712fooBSD().
713
714 #ifdef HAS_FOOPOSIX
715 /* use fooPOSIX(); */
716 #else
717 # ifdef HAS_FOOBSD
718 /* try to emulate fooPOSIX() with fooBSD();
719 perhaps with the following: */
720 # define fooPOSIX fooBSD
721 # else
722 # /* Uh, oh. We have to supply our own. */
723 # define fooPOSIX Perl_fooPOSIX
724 # endif
725 #endif
726
727=item Think positively
728
729If you need to add an #ifdef test, it is usually easier to follow if you
730think positively, e.g.
731
732 #ifdef HAS_NEATO_FEATURE
733 /* use neato feature */
734 #else
735 /* use some fallback mechanism */
736 #endif
737
738rather than the more impenetrable
739
740 #ifndef MISSING_NEATO_FEATURE
741 /* Not missing it, so we must have it, so use it */
742 #else
743 /* Are missing it, so fall back on something else. */
744 #endif
745
746Of course for this toy example, there's not much difference. But when
747the #ifdef's start spanning a couple of screen fulls, and the #else's
748are marked something like
749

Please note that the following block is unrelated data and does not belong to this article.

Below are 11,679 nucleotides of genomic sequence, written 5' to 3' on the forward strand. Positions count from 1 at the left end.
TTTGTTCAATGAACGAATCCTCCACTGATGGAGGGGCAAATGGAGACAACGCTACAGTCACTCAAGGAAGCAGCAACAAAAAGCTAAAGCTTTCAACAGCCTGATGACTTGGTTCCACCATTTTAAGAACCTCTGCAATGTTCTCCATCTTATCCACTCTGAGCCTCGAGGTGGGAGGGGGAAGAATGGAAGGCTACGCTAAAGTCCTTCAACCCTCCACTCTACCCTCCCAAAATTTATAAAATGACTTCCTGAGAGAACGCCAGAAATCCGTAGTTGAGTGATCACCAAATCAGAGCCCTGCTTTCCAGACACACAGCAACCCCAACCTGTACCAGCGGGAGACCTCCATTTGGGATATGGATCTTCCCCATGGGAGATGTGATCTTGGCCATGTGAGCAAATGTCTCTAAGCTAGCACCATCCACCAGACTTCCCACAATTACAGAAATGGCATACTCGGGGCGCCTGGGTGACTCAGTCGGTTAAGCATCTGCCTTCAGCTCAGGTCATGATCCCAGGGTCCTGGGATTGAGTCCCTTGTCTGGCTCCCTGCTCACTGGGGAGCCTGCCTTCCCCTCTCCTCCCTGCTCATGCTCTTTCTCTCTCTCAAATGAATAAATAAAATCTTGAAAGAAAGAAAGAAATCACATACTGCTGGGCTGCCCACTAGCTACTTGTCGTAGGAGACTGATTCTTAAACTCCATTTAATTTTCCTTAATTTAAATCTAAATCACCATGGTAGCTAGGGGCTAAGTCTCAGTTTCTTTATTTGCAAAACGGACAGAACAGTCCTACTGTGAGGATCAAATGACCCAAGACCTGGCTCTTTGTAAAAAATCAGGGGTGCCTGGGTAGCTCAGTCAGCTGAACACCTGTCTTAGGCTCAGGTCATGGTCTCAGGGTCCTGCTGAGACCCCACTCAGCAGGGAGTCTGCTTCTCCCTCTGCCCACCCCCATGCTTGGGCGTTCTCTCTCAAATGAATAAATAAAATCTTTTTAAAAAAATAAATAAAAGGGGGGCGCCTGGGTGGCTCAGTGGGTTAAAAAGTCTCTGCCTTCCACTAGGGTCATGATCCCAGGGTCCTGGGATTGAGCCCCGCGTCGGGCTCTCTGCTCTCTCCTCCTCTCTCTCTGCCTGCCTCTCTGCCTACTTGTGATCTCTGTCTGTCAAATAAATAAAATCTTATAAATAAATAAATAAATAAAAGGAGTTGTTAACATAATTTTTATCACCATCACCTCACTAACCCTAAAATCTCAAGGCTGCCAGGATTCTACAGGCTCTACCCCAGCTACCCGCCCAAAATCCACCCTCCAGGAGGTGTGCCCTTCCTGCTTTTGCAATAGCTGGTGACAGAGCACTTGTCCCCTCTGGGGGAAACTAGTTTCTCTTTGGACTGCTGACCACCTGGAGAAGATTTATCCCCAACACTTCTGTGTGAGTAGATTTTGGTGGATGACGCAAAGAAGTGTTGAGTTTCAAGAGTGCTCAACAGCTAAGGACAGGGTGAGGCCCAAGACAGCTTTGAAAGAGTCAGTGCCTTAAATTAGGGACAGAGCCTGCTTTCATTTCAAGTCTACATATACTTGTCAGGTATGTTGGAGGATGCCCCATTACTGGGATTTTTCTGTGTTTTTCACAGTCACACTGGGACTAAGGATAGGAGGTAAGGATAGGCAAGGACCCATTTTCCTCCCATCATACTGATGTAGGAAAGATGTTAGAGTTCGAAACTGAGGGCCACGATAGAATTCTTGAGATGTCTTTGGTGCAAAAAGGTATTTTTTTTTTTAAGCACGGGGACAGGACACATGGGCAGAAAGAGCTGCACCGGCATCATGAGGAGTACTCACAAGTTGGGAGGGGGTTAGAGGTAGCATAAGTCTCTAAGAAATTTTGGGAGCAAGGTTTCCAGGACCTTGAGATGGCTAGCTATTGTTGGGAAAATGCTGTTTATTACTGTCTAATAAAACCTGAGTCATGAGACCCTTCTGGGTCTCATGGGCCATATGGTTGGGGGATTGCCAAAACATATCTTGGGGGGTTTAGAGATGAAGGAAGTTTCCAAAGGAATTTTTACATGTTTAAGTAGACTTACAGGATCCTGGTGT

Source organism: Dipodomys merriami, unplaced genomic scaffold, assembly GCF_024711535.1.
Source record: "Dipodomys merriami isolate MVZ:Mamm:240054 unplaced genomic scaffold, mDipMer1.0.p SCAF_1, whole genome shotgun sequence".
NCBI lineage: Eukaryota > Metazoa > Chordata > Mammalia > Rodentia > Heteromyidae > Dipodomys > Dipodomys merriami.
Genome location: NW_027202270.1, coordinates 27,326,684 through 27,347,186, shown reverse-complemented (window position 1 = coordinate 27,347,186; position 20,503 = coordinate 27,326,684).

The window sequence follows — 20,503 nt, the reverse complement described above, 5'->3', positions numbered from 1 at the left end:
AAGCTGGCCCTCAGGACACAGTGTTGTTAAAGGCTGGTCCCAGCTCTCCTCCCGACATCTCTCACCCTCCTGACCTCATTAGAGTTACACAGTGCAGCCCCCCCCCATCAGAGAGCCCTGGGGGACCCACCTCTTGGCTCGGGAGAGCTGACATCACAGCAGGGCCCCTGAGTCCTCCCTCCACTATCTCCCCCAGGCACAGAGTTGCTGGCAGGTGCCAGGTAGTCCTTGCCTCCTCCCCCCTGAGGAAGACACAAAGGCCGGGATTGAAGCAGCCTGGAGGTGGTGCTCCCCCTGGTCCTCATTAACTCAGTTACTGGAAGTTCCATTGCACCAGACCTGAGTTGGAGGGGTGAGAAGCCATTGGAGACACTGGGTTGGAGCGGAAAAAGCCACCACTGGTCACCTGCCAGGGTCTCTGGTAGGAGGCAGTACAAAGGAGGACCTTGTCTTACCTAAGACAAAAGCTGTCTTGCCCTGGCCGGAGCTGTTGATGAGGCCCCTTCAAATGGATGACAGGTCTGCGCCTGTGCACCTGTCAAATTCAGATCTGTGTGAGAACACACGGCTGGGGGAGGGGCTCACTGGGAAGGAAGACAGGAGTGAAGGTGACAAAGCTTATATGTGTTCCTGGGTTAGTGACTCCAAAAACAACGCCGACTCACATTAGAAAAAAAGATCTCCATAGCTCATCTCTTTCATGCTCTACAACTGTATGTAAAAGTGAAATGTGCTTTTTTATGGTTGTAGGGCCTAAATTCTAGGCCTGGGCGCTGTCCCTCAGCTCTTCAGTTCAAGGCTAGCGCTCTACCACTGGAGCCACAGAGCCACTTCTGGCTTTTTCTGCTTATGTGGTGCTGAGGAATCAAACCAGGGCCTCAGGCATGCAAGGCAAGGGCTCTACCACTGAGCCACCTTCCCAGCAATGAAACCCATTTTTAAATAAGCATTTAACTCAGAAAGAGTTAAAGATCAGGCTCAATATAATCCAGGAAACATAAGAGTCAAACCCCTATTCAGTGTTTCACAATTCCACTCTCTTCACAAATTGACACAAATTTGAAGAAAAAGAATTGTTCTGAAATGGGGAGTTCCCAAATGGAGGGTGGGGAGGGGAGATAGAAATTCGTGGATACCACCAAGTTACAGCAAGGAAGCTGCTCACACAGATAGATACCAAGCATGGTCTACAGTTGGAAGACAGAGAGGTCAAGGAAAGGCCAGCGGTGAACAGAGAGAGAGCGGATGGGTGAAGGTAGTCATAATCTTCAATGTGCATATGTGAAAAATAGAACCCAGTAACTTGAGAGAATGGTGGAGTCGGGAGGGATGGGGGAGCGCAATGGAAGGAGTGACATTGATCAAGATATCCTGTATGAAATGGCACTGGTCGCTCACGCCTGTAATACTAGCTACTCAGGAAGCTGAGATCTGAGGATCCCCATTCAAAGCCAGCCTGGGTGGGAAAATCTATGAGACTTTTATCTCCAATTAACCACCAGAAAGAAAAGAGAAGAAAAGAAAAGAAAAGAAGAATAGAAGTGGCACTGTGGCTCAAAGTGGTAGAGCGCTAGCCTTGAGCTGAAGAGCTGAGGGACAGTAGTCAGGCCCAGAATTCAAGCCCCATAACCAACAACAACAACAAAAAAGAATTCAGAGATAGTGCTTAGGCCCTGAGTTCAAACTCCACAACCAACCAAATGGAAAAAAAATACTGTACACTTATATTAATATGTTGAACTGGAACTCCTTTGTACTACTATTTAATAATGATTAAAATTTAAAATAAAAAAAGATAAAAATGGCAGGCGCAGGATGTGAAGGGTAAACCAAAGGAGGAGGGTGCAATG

750 #else /* !MISSING_NEATO_FEATURE */
751
752I find it easy to get lost.
753
754=item Providing Missing Functions -- Problem
755
756Not all systems have all the neat functions you might want or need, so
757you might decide to be helpful and provide an emulation. This is
758sound in theory and very kind of you, but please be careful about what
759you name the function. Let me use the C<pause()> function as an
760illustration.
761
762Perl5.003 has the following in F<perl.h>
763
764 #ifndef HAS_PAUSE
765 #define pause() sleep((32767<<16)+32767)
766 #endif
767
768Configure sets HAS_PAUSE if the system has the pause() function, so
769this #define only kicks in if the pause() function is missing.
770Nice idea, right?
771
772Unfortunately, some systems apparently have a prototype for pause()
773in F<unistd.h>, but don't actually have the function in the library.
774(Or maybe they do have it in a library we're not using.)
775
776Thus, the compiler sees something like
777
778 extern int pause(void);
779 /* . . . */
780 #define pause() sleep((32767<<16)+32767)
781
782and dies with an error message. (Some compilers don't mind this;